Okta confirms code breach, but says no customer data was harmed

Authentication giant Okta has now confirmed recent reports of a data breach affecting its internal code

In a press release, the company repeated the points given in a confidential email shared with its security contacts – namely, that someone managed to gain access to the company’s GitHub repository, a breach of which Okta was notified in early December this year. 

After investigating the matter, Okta concluded that someone copied the source code parked in the repository, and moved to secure its premises by placing temporary restrictions and suspending all GitHub integrations with third-party applications.

Okta Workforce Identity Cloud affected

Further investigation uncovered that Okta’s customers were not affected by the incident, including HIPAA, FedRAMP, and DoD customers, therefore, are not required to do anything. “Okta does not rely on the confidentiality of its source code for the security of its services,” the announcement reads. “The Okta service remains fully operational and secure.”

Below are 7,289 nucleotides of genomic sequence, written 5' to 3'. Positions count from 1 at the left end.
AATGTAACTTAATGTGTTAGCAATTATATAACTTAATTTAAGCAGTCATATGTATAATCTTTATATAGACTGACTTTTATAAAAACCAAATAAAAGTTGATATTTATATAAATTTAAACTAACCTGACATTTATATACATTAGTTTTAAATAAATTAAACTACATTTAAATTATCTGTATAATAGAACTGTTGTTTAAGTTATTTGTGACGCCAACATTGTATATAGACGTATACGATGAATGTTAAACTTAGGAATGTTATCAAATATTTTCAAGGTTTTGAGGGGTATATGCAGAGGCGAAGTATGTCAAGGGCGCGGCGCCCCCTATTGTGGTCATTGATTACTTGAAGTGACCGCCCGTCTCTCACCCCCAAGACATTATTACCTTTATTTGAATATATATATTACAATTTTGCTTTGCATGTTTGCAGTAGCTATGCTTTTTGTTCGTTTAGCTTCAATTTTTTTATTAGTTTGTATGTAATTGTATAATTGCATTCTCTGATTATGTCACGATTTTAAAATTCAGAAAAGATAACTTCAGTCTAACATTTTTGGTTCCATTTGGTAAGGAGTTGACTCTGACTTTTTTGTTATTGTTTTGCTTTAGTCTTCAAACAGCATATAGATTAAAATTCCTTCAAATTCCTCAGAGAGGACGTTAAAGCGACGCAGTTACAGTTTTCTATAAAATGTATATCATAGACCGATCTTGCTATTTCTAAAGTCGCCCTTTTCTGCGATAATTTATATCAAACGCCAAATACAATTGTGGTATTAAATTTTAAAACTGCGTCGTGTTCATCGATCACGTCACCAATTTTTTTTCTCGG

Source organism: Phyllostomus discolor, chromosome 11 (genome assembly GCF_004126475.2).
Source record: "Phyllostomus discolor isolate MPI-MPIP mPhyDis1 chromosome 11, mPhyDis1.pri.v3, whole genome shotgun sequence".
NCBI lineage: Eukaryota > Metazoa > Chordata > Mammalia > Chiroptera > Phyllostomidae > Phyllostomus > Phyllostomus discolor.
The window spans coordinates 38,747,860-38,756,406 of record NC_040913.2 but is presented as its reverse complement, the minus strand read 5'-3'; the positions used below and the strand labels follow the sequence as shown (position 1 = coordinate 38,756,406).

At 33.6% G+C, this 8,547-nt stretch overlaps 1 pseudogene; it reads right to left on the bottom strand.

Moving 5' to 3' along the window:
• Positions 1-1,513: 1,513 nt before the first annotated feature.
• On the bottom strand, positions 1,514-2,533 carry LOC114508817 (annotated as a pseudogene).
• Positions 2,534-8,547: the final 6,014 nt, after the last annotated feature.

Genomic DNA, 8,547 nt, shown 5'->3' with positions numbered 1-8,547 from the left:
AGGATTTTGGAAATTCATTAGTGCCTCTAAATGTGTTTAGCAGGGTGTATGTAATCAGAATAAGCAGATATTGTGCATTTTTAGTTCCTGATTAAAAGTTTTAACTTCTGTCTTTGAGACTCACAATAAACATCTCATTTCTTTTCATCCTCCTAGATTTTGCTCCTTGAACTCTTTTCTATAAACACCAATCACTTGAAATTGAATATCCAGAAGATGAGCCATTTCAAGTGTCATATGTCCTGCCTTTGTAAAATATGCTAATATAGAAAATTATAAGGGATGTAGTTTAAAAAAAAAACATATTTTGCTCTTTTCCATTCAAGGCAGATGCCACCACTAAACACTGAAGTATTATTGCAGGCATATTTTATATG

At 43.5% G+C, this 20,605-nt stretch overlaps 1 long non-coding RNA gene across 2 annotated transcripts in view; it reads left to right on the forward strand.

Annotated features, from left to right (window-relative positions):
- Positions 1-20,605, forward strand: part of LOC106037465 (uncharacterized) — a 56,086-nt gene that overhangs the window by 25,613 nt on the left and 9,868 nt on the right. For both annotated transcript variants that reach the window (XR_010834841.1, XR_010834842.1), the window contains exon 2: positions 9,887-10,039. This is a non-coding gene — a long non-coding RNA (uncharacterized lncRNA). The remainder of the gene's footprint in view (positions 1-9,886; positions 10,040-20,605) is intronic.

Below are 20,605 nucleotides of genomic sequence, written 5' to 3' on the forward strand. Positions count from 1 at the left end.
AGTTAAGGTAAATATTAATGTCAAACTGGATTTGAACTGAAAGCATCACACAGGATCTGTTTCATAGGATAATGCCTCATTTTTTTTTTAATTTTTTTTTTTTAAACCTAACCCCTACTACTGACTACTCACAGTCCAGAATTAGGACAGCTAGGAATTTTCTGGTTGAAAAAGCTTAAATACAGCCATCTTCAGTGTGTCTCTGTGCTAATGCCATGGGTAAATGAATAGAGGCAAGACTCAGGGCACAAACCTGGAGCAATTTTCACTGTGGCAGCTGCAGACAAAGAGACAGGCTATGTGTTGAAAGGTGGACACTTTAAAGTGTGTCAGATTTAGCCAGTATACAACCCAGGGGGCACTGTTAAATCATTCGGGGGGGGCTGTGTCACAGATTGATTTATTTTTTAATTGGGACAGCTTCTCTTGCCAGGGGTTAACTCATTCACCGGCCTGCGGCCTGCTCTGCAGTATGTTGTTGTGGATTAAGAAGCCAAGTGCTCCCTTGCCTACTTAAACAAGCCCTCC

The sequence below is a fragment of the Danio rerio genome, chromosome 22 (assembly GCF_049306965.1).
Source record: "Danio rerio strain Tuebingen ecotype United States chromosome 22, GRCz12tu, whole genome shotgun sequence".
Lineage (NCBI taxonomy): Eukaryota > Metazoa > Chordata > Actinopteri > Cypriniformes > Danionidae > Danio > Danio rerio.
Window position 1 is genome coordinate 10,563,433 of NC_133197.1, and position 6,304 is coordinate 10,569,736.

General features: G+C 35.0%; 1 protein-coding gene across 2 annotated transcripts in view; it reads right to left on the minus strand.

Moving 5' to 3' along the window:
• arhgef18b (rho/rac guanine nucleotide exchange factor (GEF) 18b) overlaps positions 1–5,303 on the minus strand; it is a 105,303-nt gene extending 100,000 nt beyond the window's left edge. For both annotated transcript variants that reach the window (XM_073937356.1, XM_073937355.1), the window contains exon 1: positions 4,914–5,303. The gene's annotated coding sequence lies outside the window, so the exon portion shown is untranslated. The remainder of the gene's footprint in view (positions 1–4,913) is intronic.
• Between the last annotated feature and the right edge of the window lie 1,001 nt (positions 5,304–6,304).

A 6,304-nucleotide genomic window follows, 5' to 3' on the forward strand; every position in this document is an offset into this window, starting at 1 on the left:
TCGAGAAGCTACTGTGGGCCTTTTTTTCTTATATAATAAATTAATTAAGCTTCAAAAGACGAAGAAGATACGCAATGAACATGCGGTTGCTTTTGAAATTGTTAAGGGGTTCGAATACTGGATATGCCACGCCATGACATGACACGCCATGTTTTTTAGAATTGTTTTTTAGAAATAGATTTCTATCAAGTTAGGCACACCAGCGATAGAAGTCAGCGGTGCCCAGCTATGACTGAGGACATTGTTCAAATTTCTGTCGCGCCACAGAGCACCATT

The breach pertains to Okta Workforce Identity Cloud (WIC) code repositories, the company confirmed, adding that it does not pertain to any Auth0 (Customer Identity Cloud) products. 

Law enforcement agencies have been notified, the announcement concludes.

Commenting on the news, Raj Samani, SVP Chief Scientist at Rapid7, said a company's source code is quite valuable, and as such, important to cybercriminals.

“From our own research, we know that intellectual property is a popular target for threat actors with 12% of data disclosures between April 2020 and February 2022 containing it,” Samani said. “Stolen source code can be used to find hidden security vulnerabilities and launch further attacks on a business; therefore, it is crucial that such sensitive information is protected.”

This is not Okta’s first rodeo. In March, notorious extortion group Lapsus$ announced it had breached Okta’s administrative consoles and stolen customer data. 

And in September, Auth0 (owned by Okta) reported a similar incident, when a “third-party individual” managed to steal old source code. The method was never established, so it isn't known if any malware was involved.


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